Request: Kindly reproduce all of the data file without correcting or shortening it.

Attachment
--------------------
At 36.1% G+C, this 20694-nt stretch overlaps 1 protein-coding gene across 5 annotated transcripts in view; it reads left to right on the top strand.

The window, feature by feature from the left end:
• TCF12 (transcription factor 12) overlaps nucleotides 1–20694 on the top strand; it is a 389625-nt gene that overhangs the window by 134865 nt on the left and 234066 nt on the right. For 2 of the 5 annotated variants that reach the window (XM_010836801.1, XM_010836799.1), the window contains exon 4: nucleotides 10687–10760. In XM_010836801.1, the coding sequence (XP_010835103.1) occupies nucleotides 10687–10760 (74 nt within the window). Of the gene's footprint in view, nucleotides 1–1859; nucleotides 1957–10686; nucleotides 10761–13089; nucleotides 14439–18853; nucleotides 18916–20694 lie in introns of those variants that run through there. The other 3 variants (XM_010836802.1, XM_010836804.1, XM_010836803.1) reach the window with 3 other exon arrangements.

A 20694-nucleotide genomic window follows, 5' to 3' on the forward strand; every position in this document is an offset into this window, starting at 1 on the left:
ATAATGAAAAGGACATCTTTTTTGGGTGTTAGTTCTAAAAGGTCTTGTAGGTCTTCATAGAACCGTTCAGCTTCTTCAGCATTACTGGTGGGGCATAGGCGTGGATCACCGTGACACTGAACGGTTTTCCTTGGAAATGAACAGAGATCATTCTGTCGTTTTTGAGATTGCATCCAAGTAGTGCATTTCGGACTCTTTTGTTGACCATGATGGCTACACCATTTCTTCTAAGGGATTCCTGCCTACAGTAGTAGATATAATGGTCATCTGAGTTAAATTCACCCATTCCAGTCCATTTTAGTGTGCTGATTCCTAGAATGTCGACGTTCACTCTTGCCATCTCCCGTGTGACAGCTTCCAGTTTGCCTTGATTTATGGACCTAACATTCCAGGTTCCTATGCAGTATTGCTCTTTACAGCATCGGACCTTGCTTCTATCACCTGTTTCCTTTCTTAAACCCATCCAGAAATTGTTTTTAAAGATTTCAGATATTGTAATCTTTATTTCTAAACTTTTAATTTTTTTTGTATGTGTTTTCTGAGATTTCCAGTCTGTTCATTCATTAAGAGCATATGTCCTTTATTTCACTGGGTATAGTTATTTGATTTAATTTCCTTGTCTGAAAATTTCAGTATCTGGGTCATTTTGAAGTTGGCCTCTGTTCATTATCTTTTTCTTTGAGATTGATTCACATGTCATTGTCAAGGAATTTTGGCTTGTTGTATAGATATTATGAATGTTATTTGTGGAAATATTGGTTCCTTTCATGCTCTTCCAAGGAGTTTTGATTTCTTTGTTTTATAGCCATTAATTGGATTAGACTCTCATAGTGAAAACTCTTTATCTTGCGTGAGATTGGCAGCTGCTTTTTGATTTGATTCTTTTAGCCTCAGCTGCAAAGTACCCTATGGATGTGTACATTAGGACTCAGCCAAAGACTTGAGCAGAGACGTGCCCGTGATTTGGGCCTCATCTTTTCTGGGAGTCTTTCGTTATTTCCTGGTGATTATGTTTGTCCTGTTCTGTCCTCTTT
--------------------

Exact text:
At 36.1% G+C, this 20694-nt stretch overlaps 1 protein-coding gene across 5 annotated transcripts in view; it reads left to right on the top strand.

The window, feature by feature from the left end:
• TCF12 (transcription factor 12) overlaps nucleotides 1–20694 on the top strand; it is a 389625-nt gene that overhangs the window by 134865 nt on the left and 234066 nt on the right. For 2 of the 5 annotated variants that reach the window (XM_010836801.1, XM_010836799.1), the window contains exon 4: nucleotides 10687–10760. In XM_010836801.1, the coding sequence (XP_010835103.1) occupies nucleotides 10687–10760 (74 nt within the window). Of the gene's footprint in view, nucleotides 1–1859; nucleotides 1957–10686; nucleotides 10761–13089; nucleotides 14439–18853; nucleotides 18916–20694 lie in introns of those variants that run through there. The other 3 variants (XM_010836802.1, XM_010836804.1, XM_010836803.1) reach the window with 3 other exon arrangements.

A 20694-nucleotide genomic window follows, 5' to 3' on the forward strand; every position in this document is an offset into this window, starting at 1 on the left:
ATAATGAAAAGGACATCTTTTTTGGGTGTTAGTTCTAAAAGGTCTTGTAGGTCTTCATAGAACCGTTCAGCTTCTTCAGCATTACTGGTGGGGCATAGGCGTGGATCACCGTGACACTGAACGGTTTTCCTTGGAAATGAACAGAGATCATTCTGTCGTTTTTGAGATTGCATCCAAGTAGTGCATTTCGGACTCTTTTGTTGACCATGATGGCTACACCATTTCTTCTAAGGGATTCCTGCCTACAGTAGTAGATATAATGGTCATCTGAGTTAAATTCACCCATTCCAGTCCATTTTAGTGTGCTGATTCCTAGAATGTCGACGTTCACTCTTGCCATCTCCCGTGTGACAGCTTCCAGTTTGCCTTGATTTATGGACCTAACATTCCAGGTTCCTATGCAGTATTGCTCTTTACAGCATCGGACCTTGCTTCTATCACCTGTTTCCTTTCTTAAACCCATCCAGAAATTGTTTTTAAAGATTTCAGATATTGTAATCTTTATTTCTAAACTTTTAATTTTTTTTGTATGTGTTTTCTGAGATTTCCAGTCTGTTCATTCATTAAGAGCATATGTCCTTTATTTCACTGGGTATAGTTATTTGATTTAATTTCCTTGTCTGAAAATTTCAGTATCTGGGTCATTTTGAAGTTGGCCTCTGTTCATTATCTTTTTCTTTGAGATTGATTCACATGTCATTGTCAAGGAATTTTGGCTTGTTGTATAGATATTATGAATGTTATTTGTGGAAATATTGGTTCCTTTCATGCTCTTCCAAGGAGTTTTGATTTCTTTGTTTTATAGCCATTAATTGGATTAGACTCTCATAGTGAAAACTCTTTATCTTGCGTGAGATTGGCAGCTGCTTTTTGATTTGATTCTTTTAGCCTCAGCTGCAAAGTACCCTATGGATGTGTACATTAGGACTCAGCCAAAGACTTGAGCAGAGACGTGCCCGTGATTTGGGCCTCATCTTTTCTGGGAGTCTTTCGTTATTTCCTGGTGATTATGTTTGTCCTGTTCTGTCCTCTTT